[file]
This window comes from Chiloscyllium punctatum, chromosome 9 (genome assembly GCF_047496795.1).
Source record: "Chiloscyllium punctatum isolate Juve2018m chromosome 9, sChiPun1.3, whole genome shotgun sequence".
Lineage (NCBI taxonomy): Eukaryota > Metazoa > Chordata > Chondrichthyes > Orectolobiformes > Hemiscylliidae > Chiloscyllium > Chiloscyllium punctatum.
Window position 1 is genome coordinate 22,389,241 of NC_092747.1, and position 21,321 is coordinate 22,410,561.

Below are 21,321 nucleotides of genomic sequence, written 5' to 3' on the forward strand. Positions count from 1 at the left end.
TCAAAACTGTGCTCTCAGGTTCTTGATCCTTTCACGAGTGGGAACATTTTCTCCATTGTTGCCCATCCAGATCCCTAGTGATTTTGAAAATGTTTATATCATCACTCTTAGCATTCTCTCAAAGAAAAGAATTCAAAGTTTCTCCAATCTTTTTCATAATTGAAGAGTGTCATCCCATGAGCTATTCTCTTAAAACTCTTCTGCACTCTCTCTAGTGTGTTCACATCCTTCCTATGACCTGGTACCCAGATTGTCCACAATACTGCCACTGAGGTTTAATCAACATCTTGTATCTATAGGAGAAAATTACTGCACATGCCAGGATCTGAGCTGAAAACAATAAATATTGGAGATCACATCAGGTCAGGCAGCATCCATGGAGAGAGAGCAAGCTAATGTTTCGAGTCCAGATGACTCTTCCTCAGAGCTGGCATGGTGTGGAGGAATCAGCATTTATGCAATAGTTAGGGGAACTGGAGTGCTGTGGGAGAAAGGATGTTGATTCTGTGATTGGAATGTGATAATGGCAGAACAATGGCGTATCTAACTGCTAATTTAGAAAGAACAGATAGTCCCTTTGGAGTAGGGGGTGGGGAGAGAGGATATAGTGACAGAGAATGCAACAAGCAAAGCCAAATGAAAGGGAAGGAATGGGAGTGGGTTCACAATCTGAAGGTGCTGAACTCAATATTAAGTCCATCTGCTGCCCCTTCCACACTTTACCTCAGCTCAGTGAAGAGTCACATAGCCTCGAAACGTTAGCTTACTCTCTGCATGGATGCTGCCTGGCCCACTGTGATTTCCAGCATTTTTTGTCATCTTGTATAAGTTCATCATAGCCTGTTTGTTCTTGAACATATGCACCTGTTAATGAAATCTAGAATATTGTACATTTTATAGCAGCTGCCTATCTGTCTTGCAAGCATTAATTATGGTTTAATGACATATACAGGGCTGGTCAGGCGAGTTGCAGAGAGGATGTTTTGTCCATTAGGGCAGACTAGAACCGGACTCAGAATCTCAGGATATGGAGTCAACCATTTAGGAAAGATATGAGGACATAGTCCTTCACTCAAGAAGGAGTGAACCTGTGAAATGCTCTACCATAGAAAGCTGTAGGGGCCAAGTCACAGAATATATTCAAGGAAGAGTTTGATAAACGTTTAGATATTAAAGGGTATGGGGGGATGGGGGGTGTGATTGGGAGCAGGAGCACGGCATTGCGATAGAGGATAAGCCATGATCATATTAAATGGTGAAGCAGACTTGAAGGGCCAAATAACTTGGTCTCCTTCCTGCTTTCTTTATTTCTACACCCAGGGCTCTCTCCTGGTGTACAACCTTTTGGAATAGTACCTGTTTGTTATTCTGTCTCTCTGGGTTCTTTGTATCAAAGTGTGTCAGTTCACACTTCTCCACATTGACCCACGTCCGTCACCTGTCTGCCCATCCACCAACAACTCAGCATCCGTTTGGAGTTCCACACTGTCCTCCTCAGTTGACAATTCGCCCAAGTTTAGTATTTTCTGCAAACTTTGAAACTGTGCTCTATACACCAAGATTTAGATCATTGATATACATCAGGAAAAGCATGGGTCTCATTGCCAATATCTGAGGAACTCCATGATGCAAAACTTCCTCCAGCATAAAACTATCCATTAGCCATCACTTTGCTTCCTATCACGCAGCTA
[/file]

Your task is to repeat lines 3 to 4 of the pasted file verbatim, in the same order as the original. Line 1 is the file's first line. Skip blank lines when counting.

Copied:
Lineage (NCBI taxonomy): Eukaryota > Metazoa > Chordata > Chondrichthyes > Orectolobiformes > Hemiscylliidae > Chiloscyllium > Chiloscyllium punctatum.
Window position 1 is genome coordinate 22,389,241 of NC_092747.1, and position 21,321 is coordinate 22,410,561.